Yes, I’ve been reading. Not as much as I’d like, but steadily. I’ve just not been keeping up with this blog because, well, I’ve been writing dammit! I finished the first draft of the book on Mythago Wood late on the last day of February, which just about squeezes in to my schedule. Surprisingly. I mean, the draft is just over 31,000 words, which is pretty well bang on my word limit, and that’s not much. It’s well under half the length of what was previously my shortest book, yet at times it was more of a struggle to get those words down on the page than any of my other books. But anyway, mustn’t grumble, the draft is done and I’ve now given myself a couple of weeks to catch up on other things before I return to do a second draft.

Which means I have a chance to get back to writing up the books I’ve been reading. And the first is The Good Neighbours by Nina Allan which is … well, I’m not sure if it is my favourite of her novels because I still have immense affection for The Rift, but it is certainly challenging for the number one position.

And yet I once again had that moment that I seem to get with every one of her novels, the moment when I put the book down and ask myself: “What the fuck am I reading?” This is, I should point out, exactly the reason I value her work so highly.

Nina Allan’s work occupies two worlds. One is our quotidian reality. This is privileged: it is where the novel opens and closes, it is unquestioned. This is the world we see around us, the one we take for granted as real. But at some point another world opens. We may spend some time there, but it remains little more than a glimpse, allowing us not quite enough to judge its nature. This world is questioned within the text, we are told to doubt it, but generally in a way that leaves us insecure in our doubt. This may be a realm as real as our own, it may be the fictional creation of one of the characters, or it may be a delusion arising from some sort of psychological damage. We do not know, we cannot be sure. But it profoundly affects the behaviour of at least one of the characters, so it is real to them.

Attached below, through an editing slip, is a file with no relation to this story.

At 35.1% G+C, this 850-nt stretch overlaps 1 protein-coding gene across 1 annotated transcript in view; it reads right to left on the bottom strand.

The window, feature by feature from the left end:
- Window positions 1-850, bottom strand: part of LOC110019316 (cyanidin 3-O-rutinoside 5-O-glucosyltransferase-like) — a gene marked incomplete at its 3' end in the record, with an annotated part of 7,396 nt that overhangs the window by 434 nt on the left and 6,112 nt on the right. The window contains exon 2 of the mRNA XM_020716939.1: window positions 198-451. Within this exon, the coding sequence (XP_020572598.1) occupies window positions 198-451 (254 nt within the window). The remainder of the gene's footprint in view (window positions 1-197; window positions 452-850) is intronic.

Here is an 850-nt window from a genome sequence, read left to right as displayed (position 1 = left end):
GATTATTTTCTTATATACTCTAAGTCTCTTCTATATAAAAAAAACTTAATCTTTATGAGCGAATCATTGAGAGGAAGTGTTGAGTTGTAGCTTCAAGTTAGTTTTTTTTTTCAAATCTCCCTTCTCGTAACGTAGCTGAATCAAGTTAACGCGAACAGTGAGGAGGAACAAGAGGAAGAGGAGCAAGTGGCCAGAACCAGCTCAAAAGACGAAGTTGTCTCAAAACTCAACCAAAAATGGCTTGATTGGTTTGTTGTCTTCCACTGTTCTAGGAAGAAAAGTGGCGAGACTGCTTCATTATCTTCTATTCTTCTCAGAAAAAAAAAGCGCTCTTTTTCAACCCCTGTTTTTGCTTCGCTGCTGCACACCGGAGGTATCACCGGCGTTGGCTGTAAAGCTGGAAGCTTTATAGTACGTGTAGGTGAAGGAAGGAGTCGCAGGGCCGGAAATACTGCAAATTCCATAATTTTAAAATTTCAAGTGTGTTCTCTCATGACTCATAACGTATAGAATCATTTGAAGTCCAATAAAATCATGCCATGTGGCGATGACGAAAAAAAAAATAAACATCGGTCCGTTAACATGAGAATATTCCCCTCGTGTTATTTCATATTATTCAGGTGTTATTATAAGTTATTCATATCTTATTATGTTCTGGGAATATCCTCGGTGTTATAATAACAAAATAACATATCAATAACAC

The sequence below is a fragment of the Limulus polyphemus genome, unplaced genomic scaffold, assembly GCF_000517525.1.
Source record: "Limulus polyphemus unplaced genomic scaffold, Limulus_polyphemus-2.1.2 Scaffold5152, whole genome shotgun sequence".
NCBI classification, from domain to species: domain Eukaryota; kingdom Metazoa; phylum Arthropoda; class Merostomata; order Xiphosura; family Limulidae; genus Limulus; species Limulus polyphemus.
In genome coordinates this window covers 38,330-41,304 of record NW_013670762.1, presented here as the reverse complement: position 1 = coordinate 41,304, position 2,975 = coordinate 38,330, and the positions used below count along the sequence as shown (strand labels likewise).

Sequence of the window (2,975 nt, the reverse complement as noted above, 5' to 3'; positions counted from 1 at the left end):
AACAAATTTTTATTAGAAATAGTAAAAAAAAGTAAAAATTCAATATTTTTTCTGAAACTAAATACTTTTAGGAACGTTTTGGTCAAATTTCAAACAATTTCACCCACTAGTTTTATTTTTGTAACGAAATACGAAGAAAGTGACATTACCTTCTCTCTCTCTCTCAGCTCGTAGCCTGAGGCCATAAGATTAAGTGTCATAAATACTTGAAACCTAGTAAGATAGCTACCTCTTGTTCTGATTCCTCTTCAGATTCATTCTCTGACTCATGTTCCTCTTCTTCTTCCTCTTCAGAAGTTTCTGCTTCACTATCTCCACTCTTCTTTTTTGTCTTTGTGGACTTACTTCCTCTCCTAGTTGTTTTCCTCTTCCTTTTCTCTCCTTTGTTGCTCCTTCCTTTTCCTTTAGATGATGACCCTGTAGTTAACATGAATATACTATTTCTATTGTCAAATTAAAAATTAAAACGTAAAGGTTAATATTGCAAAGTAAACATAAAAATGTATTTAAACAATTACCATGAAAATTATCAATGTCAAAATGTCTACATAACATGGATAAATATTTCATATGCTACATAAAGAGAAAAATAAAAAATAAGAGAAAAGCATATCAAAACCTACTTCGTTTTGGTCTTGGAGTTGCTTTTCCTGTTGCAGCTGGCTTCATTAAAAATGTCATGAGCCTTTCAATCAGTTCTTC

In a way this is the trick that Christopher Priest pulled off in The Affirmation, but Allan does not collapse the two worlds into one at the end. This necessarily leaves everything ambivalent.

The novel is primarily set on Bute, where Allen now lives, which perhaps adds to the solidity of the scenes of everyday reality. But this isn’t quite real, because there is the sort of mass murder that happens more in fiction than in reality. Shirley, the best friend of Cath, our viewpoint character, is murdered, along with her mother and her younger brother. It is assumed that the father is the killer, but he himself dies in a car accident while driving across the island. And this is where we start to question the assumed reality of all this, because the father, John Craigie, is not driving to the ferry to get off the island; in fact he is driving in the opposite direction. This seems perverse, no one can say why he is driving that way, but then, no one asks. Also, the gun that was used is missing. Where did it go, and where did someone like John Craigie get a gun in the first place? Nobody asks: the police have identified the killer to their own satisfaction, he’s safely dead, why bother with fiddly details. This reality is a world of assumptions, and it is not altogether clear how valid those assumptions are.